Katherine McGreechan, Library Assistant, TPL Bridlewood – alternatives to trick-or-treating

No trick-or-treating? No problem!

Halloween is sure to look a little different this year now that COVID-19 is a part of daily life and trick-or-treating is off the table for many. An unofficial poll of SHN staff and doctors revealed spooktacular alternatives to hitting the pavement and knocking on doors – from cryptic household candy hunts; to drive-by loot bag deliveries for fearsome friends; to outdoor, socially distanced, ghostly walking tours, there is no shortage of fun and eerie ways to make new Halloween memories and traditions.

But our favourite idea comes from our friends at the Toronto Public Library’s Bridlewood Branch. Keep reading to find out why their safe, public health-conscious, costume-friendly recommendations top our list!

Gather ‘Round
By Katherine McGreechan, Library Assistant, Bridlewood Branch – Toronto Public Library

There’s nothing quite like a scary story and Halloween is the perfect time to share one!

Toronto Public Library (TPL) is a great place to find spooky stories, at any time of year. You can go to our website, tpl.ca, to search for eBooks on OverDrive or visit your local branch for books and other materials.

If you have little ones, you can join me virtually for a “Not-So-Spooky” Storytime on Friday, October 30 at 4 pm. This 30-minute Ready for Reading Halloween program will include songs, stories and rhymes as we go exploring in a haunted house.

I think listening to a spooky story is just as fun as reading one, so here are a few suggestions for eAudiobooks that you can borrow and download from the library’s website:

  • The Little Old Lady Who Was Not Afraid of Anything by Linda Williams (Ages 3-7)
    This cumulative story has lots of repetition and many opportunities for the listener to add their own sound effects to this not too scary folktale.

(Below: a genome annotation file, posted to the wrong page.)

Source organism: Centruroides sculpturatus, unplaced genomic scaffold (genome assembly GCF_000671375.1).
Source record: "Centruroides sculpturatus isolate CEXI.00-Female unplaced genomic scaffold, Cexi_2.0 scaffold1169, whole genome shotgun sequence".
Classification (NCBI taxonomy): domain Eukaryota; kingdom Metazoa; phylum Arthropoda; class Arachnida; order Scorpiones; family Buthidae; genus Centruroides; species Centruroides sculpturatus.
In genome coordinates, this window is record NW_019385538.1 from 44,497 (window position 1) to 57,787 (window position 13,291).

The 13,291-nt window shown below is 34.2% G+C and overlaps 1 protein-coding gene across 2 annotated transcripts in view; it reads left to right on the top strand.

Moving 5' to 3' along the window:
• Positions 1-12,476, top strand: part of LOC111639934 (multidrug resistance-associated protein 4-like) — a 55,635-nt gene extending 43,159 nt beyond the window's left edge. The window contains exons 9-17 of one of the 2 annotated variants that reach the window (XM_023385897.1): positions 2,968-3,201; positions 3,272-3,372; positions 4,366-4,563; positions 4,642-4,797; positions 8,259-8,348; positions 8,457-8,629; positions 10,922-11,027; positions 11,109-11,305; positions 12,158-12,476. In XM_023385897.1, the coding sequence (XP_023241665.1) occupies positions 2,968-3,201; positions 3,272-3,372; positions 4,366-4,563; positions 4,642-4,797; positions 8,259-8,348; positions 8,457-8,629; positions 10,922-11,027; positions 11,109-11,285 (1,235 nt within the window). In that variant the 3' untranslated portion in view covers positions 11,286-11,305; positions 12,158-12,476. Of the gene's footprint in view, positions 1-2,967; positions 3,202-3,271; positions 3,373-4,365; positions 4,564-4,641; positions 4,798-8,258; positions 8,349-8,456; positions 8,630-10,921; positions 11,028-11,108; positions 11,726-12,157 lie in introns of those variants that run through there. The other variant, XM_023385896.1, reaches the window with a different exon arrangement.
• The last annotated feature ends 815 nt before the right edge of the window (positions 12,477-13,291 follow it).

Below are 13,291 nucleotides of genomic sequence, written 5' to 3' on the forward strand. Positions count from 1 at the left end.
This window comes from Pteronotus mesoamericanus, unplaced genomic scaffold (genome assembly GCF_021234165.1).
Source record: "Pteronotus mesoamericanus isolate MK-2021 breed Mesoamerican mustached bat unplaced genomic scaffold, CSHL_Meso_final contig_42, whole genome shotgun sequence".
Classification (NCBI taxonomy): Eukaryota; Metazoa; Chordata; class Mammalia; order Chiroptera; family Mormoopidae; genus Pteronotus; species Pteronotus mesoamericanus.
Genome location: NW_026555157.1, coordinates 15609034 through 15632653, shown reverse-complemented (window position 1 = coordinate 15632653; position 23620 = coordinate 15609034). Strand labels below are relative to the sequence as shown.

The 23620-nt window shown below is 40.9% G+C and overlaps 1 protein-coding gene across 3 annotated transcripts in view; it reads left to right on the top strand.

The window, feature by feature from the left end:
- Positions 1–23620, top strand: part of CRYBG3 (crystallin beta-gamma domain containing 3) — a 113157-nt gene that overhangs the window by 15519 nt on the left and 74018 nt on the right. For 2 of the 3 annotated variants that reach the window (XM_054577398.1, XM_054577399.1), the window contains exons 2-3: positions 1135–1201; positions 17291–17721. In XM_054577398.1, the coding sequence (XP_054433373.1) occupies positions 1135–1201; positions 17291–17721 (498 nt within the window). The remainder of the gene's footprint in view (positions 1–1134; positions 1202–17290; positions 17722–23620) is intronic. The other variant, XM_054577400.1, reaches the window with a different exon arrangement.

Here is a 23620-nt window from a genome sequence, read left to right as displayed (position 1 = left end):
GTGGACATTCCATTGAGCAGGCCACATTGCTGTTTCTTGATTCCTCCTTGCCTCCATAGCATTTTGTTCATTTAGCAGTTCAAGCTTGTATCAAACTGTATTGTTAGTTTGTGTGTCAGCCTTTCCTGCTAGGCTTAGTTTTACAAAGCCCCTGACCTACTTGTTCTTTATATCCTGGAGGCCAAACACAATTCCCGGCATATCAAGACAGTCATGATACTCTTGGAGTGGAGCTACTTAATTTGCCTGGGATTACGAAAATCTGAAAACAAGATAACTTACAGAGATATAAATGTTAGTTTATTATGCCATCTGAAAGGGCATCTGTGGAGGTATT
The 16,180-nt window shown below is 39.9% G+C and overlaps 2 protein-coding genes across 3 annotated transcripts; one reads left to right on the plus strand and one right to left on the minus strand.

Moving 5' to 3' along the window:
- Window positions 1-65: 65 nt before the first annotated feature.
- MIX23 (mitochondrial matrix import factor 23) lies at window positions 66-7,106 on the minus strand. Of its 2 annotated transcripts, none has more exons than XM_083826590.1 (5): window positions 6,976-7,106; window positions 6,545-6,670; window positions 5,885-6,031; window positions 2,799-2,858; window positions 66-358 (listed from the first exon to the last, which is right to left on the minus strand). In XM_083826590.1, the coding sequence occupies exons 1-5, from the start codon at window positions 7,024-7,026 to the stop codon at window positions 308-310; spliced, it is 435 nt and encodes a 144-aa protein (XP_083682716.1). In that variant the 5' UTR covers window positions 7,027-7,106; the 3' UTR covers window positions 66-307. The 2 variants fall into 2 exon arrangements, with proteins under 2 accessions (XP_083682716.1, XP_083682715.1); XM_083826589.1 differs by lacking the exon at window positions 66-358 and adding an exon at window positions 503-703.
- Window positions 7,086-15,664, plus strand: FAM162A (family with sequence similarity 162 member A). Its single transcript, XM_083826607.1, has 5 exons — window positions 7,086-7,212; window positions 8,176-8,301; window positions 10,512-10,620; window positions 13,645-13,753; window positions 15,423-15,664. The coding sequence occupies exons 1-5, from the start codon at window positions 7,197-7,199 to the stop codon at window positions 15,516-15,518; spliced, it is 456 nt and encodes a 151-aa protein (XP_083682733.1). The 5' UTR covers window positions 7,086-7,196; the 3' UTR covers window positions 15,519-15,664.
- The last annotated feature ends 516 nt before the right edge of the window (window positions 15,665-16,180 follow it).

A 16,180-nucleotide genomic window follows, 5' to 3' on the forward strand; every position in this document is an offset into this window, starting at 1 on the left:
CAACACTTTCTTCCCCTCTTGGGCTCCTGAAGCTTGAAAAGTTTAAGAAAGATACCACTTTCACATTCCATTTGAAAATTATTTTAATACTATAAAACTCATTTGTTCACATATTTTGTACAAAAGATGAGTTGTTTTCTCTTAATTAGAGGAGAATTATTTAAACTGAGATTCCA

• Halloween Tree by Susan McElroy Montanari (Ages 3-6)
    The tale of a twisted, spooky pine tree whose dislike of people and decorations might make him better suited for a different holiday.
  • *Precious and the Boo Hag by Pat McKissick (Ages 6-8)
    The story of a little girl who has an encounter with an old witchy woman when she is left home alone with a stomachache.
  • The Jumbies by Tracey Baptiste (Ages 8-12)
    The first in a series about a girl from Trinidad who must find the courage to stop the kind of evil spirits parents warn their children about.
  • Haunted Canada 8: More Chilling True Tales by Joel A. Sutherland (Ages 9-12)
    For older kids, another book in the series of “hauntingly true” Canadian stories about ghosts, spirits, and other apparitions.

As a family, you can also make-up and tell your own terrifying tales. Gather together in a dimly lit room and share stories around a pretend campfire. Or take turns with everyone adding a word or sentence until you’ve created your own spooky or not-so-spooky Halloween tale. BOO!

 (Please note: all of the titles listed are also available as books and eBooks from TPL, *except for Precious and the Boo Hag, which is only available to borrow as a book or eAudiobook.)

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